Open banking, payments and a new era for customer loyalty
Starting life as an initiative derived from regulation, some companies categorise Open Banking as a purely technical solution that solves some of the inefficiencies in the finance industry. Open Banking has matured into an innovative payments solution enabling merchants to drive conversion, reward loyalty and improve the customer experience. Companies that quickly recognise and implement these opportunities to connect with customers will gain an edge in this new era.
We begin with a well-known theme in payments; speed and security are of paramount importance for consumers. It was no coincidence that Open Banking was built with these principles at the top of the agenda, providing instant settlement and transaction authorisation through the customer’s banking app. However, a quick and safe checkout is no longer a feature but is necessary for all payment platforms.
Clunky checkout experiences which are difficult for the user to navigate or do not appear trustworthy leave the consumer unlikely to try it, let alone make it part of their routine. You might recall when contactless payments and Apple Pay were first introduced - paying through our mobile phones or wearables once felt like a risky and futuristic option that few understood or even comprehended.
The popularity of these payment methods has soared in recent years. Four years ago, only 7% of all payments in the UK were made using contactless methods. Now, 83% of people in the UK use contactless, with all age groups and regions reporting above 75% adoption. Part of this momentous shift in payment habits can be attributed to the pandemic, which drastically increased digitalisation across payments and most other industries to aid social distancing measures - although it is worth noting that the pandemic simply accelerated trends that were already poised for significant growth.
As covered above, the key determinants when consumers choose a payment method are how easy it is to use and whether they feel comfortable revealing their financial details. With these key principles in mind, there are two crucial factors for merchants to evaluate when selecting payment methods to offer to their customers.
The first factor to consider when implementing a new payment method is education - customers will not adopt a new payment method without understanding it first. They must know how it works and what to expect during the process. One of the most important principles when educating customers is to keep it as brief as possible - customers will dismiss lengthy tutorials. They need to ‘get the gist’ within seconds.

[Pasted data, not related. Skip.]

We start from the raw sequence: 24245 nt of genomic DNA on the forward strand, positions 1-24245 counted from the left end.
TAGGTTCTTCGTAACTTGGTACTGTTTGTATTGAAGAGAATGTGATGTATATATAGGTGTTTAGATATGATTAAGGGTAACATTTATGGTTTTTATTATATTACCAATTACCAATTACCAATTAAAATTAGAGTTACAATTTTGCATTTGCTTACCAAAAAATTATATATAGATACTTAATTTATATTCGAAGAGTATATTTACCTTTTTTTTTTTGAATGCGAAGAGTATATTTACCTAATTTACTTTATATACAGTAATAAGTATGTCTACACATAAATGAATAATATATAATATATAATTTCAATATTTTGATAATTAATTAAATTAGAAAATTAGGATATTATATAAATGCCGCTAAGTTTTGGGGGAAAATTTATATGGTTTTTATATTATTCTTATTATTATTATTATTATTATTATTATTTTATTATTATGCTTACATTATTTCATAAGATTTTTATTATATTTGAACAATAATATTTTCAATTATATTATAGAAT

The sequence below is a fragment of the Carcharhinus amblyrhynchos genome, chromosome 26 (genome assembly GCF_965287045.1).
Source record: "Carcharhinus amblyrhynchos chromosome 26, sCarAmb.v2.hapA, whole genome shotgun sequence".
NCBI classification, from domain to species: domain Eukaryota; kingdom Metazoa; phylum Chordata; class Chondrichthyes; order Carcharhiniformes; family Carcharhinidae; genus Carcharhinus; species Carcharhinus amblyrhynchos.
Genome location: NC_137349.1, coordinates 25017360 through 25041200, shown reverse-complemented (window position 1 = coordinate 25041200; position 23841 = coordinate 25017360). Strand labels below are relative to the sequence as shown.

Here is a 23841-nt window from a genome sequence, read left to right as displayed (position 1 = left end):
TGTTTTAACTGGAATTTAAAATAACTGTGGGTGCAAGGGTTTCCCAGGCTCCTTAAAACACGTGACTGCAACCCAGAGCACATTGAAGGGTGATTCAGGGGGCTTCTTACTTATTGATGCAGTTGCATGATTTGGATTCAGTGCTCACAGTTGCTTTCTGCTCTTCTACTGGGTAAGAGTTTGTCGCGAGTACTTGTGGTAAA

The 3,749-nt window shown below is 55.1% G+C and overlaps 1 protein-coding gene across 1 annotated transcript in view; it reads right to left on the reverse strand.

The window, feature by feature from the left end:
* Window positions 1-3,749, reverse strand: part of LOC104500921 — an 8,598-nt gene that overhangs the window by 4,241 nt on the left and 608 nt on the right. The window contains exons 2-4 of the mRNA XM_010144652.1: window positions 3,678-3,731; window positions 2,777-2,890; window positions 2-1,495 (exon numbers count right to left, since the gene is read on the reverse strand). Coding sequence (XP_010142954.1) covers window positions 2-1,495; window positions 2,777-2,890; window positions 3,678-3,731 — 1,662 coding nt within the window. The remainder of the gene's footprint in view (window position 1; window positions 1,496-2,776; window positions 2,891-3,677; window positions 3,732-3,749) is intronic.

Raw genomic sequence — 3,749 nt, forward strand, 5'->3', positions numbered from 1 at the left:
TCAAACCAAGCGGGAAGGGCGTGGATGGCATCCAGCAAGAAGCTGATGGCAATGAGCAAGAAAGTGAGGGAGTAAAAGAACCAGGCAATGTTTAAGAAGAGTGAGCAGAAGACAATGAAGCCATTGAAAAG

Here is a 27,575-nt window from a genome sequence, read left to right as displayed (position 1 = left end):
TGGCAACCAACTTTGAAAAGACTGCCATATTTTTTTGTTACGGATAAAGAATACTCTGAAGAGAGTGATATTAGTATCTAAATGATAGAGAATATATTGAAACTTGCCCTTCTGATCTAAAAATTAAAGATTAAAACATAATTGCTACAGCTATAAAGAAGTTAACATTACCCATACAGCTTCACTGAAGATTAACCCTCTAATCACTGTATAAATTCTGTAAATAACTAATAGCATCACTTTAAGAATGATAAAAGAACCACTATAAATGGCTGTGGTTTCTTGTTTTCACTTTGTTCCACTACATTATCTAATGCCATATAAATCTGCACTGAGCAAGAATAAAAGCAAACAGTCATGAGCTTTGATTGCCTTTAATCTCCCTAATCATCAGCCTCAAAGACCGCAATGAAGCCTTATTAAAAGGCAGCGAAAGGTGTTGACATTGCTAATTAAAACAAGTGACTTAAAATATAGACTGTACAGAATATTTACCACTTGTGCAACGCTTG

The UK’s mainstream adoption of contactless payments is a great case study on this topic. Few noticed the launch of contactless payments in 2007, and consumers began to pay attention when the payment limit was increased from GBP £15 to GBP £20 and with the launch of contactless with TFL. In an effort to increase knowledge of the innovative payment method, ‘contactless payment limit’ signs were placed on systems. This saw the first wave of adopters for the exciting payments method, leading to the 2014 introduction of Oyster contactless readers across the TFL network, a vital step to the popularisation of contactless payments.
The second factor to consider when implementing a new payment method is incentives - providing incentives to encourage the adoption of a new service is not a fresh idea, and introductory offers are commonplace across most industries. In order to increase the usage of a payment method, merchants can offer promotions to help drive engagement.
A great example of incentives in action is the credit card market - how do most consumers decide which credit card to use? The deciding factor is a consideration of additional benefits - such as airport lounge access, uncapped points etc. Credit card providers also offer cashback on purchases to attract customers or points, which can be converted into vouchers for travel, shopping and more.
With those two critical factors in mind, fintechs wanting to leverage the strengths of open banking should pay close attention to merchant’s implementation and introduction of Pay by Bank to consumers. This will mean that consumers enjoy a simple and secure checkout experience that directly connects them to their bank account to complete the payment. The consumer is not asked for any financial or personal details and is not required to maintain yet another account.
What matters most is delivering the best end-to-end experience and adding value to the payments process, all whilst maintaining simplicity. A tailored checkout flow, localised user experience by market and segment, and an extensive incentives platform at the core of the infrastructure is the way forward.
Fintechs that employ measures like these are moving Open Banking from a purely technical solution derived from regulation into an exciting new chapter for the payments industry, dissolving the barriers between consumers and merchants. Consumers prioritise merchants which enable them to pay seamlessly and securely, and we take pride in enabling these new connections.